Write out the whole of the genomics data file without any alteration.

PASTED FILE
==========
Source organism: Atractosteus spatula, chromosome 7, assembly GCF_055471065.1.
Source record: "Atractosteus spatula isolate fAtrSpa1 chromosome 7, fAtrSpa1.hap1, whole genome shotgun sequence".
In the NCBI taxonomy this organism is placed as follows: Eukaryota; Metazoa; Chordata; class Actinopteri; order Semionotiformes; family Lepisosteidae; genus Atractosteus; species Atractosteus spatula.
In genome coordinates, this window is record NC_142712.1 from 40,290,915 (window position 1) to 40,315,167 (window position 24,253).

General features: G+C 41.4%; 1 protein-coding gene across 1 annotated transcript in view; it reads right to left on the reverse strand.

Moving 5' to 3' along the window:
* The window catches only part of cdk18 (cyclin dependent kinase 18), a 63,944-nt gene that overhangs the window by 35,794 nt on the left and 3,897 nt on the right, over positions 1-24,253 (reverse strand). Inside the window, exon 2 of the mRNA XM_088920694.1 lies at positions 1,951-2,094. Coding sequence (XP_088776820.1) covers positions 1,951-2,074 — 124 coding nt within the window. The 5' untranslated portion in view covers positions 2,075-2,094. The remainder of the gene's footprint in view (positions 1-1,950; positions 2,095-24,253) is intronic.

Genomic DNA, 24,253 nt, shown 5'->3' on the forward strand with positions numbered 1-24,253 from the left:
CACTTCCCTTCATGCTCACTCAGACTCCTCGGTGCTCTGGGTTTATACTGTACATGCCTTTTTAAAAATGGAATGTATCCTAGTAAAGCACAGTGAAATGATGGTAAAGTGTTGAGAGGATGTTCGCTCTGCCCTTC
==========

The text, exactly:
Source organism: Atractosteus spatula, chromosome 7, assembly GCF_055471065.1.
Source record: "Atractosteus spatula isolate fAtrSpa1 chromosome 7, fAtrSpa1.hap1, whole genome shotgun sequence".
In the NCBI taxonomy this organism is placed as follows: Eukaryota; Metazoa; Chordata; class Actinopteri; order Semionotiformes; family Lepisosteidae; genus Atractosteus; species Atractosteus spatula.
In genome coordinates, this window is record NC_142712.1 from 40,290,915 (window position 1) to 40,315,167 (window position 24,253).

General features: G+C 41.4%; 1 protein-coding gene across 1 annotated transcript in view; it reads right to left on the reverse strand.

Moving 5' to 3' along the window:
* The window catches only part of cdk18 (cyclin dependent kinase 18), a 63,944-nt gene that overhangs the window by 35,794 nt on the left and 3,897 nt on the right, over positions 1-24,253 (reverse strand). Inside the window, exon 2 of the mRNA XM_088920694.1 lies at positions 1,951-2,094. Coding sequence (XP_088776820.1) covers positions 1,951-2,074 — 124 coding nt within the window. The 5' untranslated portion in view covers positions 2,075-2,094. The remainder of the gene's footprint in view (positions 1-1,950; positions 2,095-24,253) is intronic.

Genomic DNA, 24,253 nt, shown 5'->3' on the forward strand with positions numbered 1-24,253 from the left:
CACTTCCCTTCATGCTCACTCAGACTCCTCGGTGCTCTGGGTTTATACTGTACATGCCTTTTTAAAAATGGAATGTATCCTAGTAAAGCACAGTGAAATGATGGTAAAGTGTTGAGAGGATGTTCGCTCTGCCCTTC